Working Toward Early Retirement
I grew up in a home that taught me the value of hard work and discipline. With my father’s encouragement, I would get up at 5:00 a.m. and practice for an hour and a half before school and again in the afternoon. You can imagine what a conflict that created for a young man with a keen interest in sports.
However, with the support of my parents, the hard work began to pay off. Four years later, at age 15, I was invited to attend Andrés Segovia’s first United States master class held at the University of California at Berkeley. It was a great honor to play for the man who had inspired me for so many years. He told me I had the potential for a wonderful career with the classical guitar and encouraged me to work “very hard.” It was my good fortune to continue private study with Segovia and later, when I attended the University of Southern California, to study musical interpretation with the world renowned cellist Gregor Piatigorsky.
At age 19, I signed with Capitol Records for a series of six albums, and was asked to start a guitar department at the University of Southern California. The following year I signed with Columbia Artists Management for a rigorous concert schedule touring the United States, Canada, Europe, and Asia, eventually performing over 90 concerts a year!
Needless to say, as I added a grueling concert schedule to my teaching and recording obligations, my life became ever more stressful. Frankly, I was miserable on tour. I hated the hotel rooms, the airplanes, the monotony of one concert after the next. But, I thought, There will come a day when I will be happy. I’ll have my own ranch with my own trout stream and I can retire. I can do what I want to do, go where I want to go, and be content. And that was the goal I pursued.
At 30, I achieved my goal. I stopped playing the guitar, I found a ranch with a beautiful trout stream in Montana, and I moved there from Southern California. I called Capitol Records, USC, and Columbia Artists Management to thank them, and to let them know that I wouldn’t be playing the guitar anymore. I had achieved my life’s dream.
For the next four years I was doing everything I wanted to do. I was fishing to my heart’s content, learning every trout stream in the area, and going back to Southern California in the winter to escape the snow and cold weather. I was living the good life—or so I thought.
Searching for Truth
There’s an old proverb: “Be careful what you wish for, you might get it.” Well, that was the case with me. Soon after retirement, I became bored with my life and began to feel empty inside. It was like Solomon said in the Bible, “Vanity of vanities! All is vanity” (Ecclesiastes 1:1). My “ideal” life was turning out to be not so ideal after all. I needed something more, something to provide the fulfillment my success wasn’t giving me.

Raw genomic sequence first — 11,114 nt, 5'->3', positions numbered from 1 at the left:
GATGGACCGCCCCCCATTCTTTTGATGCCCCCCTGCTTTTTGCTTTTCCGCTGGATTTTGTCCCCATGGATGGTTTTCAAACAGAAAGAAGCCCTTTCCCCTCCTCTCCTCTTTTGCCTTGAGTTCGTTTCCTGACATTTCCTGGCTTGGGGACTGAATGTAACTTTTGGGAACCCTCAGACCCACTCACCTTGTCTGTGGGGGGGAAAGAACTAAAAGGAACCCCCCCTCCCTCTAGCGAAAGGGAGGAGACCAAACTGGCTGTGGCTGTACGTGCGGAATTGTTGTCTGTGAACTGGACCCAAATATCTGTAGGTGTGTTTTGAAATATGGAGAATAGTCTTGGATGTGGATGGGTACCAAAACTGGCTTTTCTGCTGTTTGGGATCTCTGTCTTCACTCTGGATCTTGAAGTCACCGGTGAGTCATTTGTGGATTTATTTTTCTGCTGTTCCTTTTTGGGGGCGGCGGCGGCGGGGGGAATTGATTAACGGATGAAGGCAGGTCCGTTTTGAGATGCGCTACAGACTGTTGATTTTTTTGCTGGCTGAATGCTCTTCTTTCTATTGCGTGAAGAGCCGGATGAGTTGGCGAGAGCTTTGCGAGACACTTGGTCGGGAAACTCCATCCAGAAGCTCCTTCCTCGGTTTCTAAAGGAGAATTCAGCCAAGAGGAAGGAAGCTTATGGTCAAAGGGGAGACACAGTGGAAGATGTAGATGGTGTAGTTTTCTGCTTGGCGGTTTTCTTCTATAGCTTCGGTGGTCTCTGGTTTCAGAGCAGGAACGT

During one of my winter visits to Southern California a neighbor leaned over the backyard fence and invited me to Grace Community Church. I decided to go. John MacArthur preached a sermon entitled “Examine Yourself Whether You Be in the Faith,” and he read this passage from the Bible:
Not every one that saith unto me, Lord, Lord, shall enter into the kingdom of heaven; but he that doeth the will of my Father which is in heaven. Many will say to me in that day, Lord, Lord, have we not prophesied in thy name? and in thy name have cast out devils? and in thy name done many wonderful works? And then will I profess unto them, I never knew you: depart from me, ye that work iniquity (Matthew 7:21-23).
Now, when I was a young child my parents took me to Sunday school every week and even had me baptized. I had read the Bible occasionally during my boyhood and had been lead to believe I was a Christian. I was convinced that because I knew the “facts” about Jesus Christ, I would get into heaven one day. But, as I listened to the words that Pastor MacArthur was reading I felt something cutting deep into my heart. “That’s me!” I thought, “I would be one of those who would say, ‘Lord, Lord, I believe who You are. I went to Sunday school. My parents even had me baptized!’” In my heart I knew that Jesus would answer me, “You never cared to glorify Me with your life or with your music. All you cared about were your ranches and your trout streams. Depart from Me, I never knew you!” It was in that sudden, terrible moment I realized that I was not a Christian. I thought I had faith and yet my lifestyle had been characterized by total selfishness and disobedience. (I supposed I had wanted a Savior to save me from hell, but I had never wanted a Lord of my life whom I should follow, trust, and obey.)